See also: http://americancensorship.org/ and http://engineadvocacy.org/
Originally published on November, 2011
- On September 6, 2010, I spake: Action Oriented Speech Recognition for everyday computing
- In October 2011 Siri was launched
Originally published on November 6, 2011
I've been thinking about these sentient beings. Sentient beings that we'd be able to create by leveraging technology. But also, sentient beings that are able to replicate the essence of consciousness.
I recall this short story called “the fun they had“ written by Isaac Asimov. In this short story, Asimov envisions mechanical tutors and how the process of learning is completely mechanized.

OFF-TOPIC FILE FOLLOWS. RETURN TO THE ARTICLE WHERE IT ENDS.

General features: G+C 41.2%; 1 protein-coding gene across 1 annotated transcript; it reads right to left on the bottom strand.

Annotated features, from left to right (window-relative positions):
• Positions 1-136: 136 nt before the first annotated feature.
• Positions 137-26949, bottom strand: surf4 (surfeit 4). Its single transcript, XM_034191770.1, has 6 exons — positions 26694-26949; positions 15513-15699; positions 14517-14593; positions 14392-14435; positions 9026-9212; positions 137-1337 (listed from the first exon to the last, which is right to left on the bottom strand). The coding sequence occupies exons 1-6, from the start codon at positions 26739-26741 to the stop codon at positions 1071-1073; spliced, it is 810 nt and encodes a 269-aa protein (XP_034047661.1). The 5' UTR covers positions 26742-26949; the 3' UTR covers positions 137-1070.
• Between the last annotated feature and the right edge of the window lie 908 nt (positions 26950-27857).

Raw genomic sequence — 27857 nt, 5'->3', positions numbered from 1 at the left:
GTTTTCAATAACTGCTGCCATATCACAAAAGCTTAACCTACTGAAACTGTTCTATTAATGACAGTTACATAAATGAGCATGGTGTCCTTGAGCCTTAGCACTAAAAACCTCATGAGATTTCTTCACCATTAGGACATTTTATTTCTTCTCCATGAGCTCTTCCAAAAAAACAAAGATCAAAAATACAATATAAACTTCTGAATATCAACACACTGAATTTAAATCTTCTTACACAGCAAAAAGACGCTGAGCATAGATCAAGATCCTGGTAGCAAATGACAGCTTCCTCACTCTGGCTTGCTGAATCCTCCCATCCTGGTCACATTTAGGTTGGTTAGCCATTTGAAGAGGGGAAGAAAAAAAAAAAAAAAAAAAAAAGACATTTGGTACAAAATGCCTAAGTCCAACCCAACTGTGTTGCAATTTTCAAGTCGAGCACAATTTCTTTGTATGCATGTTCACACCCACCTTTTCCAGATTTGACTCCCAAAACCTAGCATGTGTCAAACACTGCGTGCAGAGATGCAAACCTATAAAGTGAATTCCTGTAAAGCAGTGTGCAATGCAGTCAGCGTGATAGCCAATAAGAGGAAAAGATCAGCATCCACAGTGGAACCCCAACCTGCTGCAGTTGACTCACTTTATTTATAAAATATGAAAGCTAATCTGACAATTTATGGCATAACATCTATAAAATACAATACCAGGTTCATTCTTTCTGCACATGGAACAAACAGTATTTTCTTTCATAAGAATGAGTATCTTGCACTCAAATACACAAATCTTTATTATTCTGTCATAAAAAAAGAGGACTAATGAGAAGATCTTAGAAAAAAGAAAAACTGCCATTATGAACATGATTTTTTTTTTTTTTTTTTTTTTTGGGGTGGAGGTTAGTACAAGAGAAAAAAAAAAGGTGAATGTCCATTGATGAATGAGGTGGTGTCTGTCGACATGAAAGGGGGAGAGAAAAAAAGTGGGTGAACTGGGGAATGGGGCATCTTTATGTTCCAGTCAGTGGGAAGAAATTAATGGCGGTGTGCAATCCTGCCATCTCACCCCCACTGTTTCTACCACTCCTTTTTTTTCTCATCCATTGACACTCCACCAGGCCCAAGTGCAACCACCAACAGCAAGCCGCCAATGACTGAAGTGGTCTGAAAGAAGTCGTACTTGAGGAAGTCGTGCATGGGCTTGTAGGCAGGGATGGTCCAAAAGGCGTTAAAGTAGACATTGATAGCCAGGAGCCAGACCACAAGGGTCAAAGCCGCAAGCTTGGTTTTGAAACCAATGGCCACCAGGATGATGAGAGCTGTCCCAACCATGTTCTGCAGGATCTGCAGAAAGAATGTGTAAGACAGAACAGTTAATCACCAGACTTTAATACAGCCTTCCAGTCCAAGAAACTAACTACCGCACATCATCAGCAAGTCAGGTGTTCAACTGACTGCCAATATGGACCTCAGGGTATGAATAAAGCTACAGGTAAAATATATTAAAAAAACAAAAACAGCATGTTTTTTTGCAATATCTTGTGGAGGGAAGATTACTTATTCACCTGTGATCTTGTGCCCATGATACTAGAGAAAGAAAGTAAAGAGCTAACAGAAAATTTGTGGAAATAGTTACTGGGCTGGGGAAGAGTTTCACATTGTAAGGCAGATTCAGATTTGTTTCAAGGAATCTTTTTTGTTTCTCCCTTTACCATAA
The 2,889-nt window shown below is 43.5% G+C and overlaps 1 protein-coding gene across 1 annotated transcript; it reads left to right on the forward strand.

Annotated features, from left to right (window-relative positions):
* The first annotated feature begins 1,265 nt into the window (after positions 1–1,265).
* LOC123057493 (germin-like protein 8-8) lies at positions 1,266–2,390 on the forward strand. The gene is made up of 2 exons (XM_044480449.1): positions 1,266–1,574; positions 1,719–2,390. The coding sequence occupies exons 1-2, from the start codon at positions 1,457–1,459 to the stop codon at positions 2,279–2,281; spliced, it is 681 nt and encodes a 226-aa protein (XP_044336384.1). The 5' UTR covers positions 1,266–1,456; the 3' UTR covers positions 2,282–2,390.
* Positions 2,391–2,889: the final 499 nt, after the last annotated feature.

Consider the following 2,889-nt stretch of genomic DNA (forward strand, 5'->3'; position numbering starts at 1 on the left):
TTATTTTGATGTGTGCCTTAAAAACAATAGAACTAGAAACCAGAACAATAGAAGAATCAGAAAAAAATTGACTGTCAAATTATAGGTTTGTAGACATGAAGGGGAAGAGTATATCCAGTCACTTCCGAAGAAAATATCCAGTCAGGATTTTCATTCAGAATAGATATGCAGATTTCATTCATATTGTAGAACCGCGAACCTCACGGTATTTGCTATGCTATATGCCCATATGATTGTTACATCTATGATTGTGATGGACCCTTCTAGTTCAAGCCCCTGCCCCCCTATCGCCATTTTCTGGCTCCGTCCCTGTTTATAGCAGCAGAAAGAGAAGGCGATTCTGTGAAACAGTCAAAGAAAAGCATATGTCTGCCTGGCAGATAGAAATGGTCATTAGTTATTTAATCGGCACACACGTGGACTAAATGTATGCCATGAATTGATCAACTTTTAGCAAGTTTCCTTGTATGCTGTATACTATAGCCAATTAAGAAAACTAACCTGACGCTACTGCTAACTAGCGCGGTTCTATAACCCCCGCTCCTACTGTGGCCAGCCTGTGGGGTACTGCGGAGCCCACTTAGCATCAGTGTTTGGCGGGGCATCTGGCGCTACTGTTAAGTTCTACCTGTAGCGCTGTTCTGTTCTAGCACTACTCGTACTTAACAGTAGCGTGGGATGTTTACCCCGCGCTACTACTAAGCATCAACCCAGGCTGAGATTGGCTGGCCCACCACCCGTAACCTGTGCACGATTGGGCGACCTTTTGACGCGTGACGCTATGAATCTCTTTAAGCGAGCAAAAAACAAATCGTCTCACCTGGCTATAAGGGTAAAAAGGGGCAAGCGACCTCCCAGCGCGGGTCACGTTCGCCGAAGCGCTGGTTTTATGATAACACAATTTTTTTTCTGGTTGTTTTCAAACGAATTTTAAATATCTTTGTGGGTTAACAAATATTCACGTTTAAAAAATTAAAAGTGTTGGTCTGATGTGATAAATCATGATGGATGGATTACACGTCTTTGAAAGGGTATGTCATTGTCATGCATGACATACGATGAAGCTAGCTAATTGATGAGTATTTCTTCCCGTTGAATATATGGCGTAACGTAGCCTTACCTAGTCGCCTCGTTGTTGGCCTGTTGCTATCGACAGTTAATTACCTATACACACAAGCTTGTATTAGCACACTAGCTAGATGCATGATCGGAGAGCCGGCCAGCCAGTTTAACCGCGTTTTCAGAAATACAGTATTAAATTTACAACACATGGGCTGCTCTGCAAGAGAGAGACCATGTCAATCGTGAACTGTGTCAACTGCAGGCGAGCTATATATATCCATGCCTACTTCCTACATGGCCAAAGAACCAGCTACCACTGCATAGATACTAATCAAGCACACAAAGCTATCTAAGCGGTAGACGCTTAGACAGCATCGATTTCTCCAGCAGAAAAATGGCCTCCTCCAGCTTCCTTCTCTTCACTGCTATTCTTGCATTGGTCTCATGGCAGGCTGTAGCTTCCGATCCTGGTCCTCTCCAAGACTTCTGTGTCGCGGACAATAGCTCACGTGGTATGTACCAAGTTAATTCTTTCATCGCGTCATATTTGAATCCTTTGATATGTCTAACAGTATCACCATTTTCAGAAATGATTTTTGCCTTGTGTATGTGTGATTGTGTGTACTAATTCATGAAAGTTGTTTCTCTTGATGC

Now, that short story was satire as it hypothesizes what children miss out on by not being in school. It's all about mechanical tutors and home schooling in that short story.
But in a future state, learning need not be like that. At the same time, making use of a sentient AI. Backed by a sentient network, big data and cloud. Something like that could truly customize and revolutionize learning as we know it.
An individualized, more engaging, enhanced form of learning in a social environment. Wouldn't that be something.
One of those questions that get lodged in your brain and is unable to shake off. “Why is earth’s center so hot?”. Must be a lazy Monday evening, as I have spent the better part of the last hour or more thinking about and researching this one question. Well, one thing led to another and I learned a couple of useful things along the way, which I will share towards the end.